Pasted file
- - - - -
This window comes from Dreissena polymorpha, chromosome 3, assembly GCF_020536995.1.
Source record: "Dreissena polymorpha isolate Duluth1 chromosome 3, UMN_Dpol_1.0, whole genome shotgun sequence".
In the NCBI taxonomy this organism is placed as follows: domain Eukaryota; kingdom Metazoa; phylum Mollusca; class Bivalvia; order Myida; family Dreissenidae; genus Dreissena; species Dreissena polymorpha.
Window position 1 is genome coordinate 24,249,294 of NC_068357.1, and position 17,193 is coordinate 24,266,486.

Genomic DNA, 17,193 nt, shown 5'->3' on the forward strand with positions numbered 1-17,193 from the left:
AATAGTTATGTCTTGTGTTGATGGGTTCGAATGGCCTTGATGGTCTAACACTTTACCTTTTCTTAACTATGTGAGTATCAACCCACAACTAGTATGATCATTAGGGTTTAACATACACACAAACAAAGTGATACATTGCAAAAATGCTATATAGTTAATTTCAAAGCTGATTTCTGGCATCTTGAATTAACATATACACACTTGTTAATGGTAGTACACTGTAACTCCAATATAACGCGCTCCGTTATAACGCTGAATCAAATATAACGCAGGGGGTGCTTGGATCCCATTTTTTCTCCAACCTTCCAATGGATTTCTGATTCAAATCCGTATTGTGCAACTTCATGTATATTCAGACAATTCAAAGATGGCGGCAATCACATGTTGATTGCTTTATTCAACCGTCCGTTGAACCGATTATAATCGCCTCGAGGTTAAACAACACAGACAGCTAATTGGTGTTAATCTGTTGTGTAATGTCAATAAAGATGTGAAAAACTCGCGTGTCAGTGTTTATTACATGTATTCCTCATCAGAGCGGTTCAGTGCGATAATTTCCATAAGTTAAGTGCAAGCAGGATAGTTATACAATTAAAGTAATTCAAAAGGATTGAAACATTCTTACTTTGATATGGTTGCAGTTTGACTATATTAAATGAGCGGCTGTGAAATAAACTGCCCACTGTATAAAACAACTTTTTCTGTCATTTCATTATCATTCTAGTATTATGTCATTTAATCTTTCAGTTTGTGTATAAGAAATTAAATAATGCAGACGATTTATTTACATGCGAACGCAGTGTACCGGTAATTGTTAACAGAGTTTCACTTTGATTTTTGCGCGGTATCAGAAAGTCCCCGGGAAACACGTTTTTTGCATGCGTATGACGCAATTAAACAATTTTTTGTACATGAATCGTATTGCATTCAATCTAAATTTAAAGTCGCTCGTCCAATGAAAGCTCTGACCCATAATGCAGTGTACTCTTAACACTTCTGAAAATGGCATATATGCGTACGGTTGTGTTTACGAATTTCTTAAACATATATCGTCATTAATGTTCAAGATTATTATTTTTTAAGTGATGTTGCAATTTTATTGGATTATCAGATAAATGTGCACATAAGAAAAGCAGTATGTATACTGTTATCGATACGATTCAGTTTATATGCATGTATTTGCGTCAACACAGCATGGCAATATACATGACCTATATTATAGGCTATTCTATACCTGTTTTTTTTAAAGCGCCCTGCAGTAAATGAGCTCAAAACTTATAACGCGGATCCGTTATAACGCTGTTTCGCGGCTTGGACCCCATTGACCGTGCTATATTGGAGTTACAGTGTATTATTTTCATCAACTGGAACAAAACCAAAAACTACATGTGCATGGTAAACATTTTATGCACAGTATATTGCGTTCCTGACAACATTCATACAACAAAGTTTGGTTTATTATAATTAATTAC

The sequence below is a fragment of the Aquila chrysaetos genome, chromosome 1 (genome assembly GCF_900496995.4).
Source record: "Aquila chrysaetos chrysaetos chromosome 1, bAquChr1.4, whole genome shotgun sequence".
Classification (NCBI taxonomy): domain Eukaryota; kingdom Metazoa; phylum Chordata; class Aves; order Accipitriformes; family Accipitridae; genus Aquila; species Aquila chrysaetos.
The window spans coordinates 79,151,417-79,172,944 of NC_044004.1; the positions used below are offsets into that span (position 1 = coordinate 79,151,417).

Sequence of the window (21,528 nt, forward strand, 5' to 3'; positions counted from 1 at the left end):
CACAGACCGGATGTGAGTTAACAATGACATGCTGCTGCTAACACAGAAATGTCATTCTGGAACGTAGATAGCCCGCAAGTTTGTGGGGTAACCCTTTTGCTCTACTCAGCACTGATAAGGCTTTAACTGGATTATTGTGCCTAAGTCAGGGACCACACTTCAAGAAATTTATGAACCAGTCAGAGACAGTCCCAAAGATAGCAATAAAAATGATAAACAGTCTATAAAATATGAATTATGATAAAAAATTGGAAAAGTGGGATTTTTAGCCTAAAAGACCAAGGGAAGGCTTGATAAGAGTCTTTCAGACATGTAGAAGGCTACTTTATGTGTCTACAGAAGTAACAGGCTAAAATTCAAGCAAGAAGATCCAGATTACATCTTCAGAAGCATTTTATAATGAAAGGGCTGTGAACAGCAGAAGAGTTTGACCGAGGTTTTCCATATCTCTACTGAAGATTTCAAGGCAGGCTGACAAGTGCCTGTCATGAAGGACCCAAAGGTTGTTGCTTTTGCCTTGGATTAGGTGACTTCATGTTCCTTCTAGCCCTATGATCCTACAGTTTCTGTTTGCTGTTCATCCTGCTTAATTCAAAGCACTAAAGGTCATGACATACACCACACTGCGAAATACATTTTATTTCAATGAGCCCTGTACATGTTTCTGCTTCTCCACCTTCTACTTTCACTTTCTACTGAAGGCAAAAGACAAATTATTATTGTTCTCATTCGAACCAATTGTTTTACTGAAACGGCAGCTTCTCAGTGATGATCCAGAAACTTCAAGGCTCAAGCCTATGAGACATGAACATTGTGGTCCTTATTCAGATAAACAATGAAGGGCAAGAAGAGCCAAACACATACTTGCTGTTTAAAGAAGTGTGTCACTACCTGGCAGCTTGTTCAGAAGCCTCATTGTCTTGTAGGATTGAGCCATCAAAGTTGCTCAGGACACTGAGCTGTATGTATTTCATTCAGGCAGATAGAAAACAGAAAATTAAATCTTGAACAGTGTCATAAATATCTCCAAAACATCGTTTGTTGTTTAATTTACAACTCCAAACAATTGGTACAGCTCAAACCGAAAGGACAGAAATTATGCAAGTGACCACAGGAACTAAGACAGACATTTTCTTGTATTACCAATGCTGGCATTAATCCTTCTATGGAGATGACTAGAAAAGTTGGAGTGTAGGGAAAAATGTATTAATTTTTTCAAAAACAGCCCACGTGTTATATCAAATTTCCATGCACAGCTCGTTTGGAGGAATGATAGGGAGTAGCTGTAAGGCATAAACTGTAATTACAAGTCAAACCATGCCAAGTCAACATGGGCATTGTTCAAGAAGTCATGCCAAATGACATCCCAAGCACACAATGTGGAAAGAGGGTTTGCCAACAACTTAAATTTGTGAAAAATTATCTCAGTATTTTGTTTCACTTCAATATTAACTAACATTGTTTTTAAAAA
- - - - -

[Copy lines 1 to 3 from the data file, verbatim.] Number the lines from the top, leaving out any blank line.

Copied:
This window comes from Dreissena polymorpha, chromosome 3, assembly GCF_020536995.1.
Source record: "Dreissena polymorpha isolate Duluth1 chromosome 3, UMN_Dpol_1.0, whole genome shotgun sequence".
In the NCBI taxonomy this organism is placed as follows: domain Eukaryota; kingdom Metazoa; phylum Mollusca; class Bivalvia; order Myida; family Dreissenidae; genus Dreissena; species Dreissena polymorpha.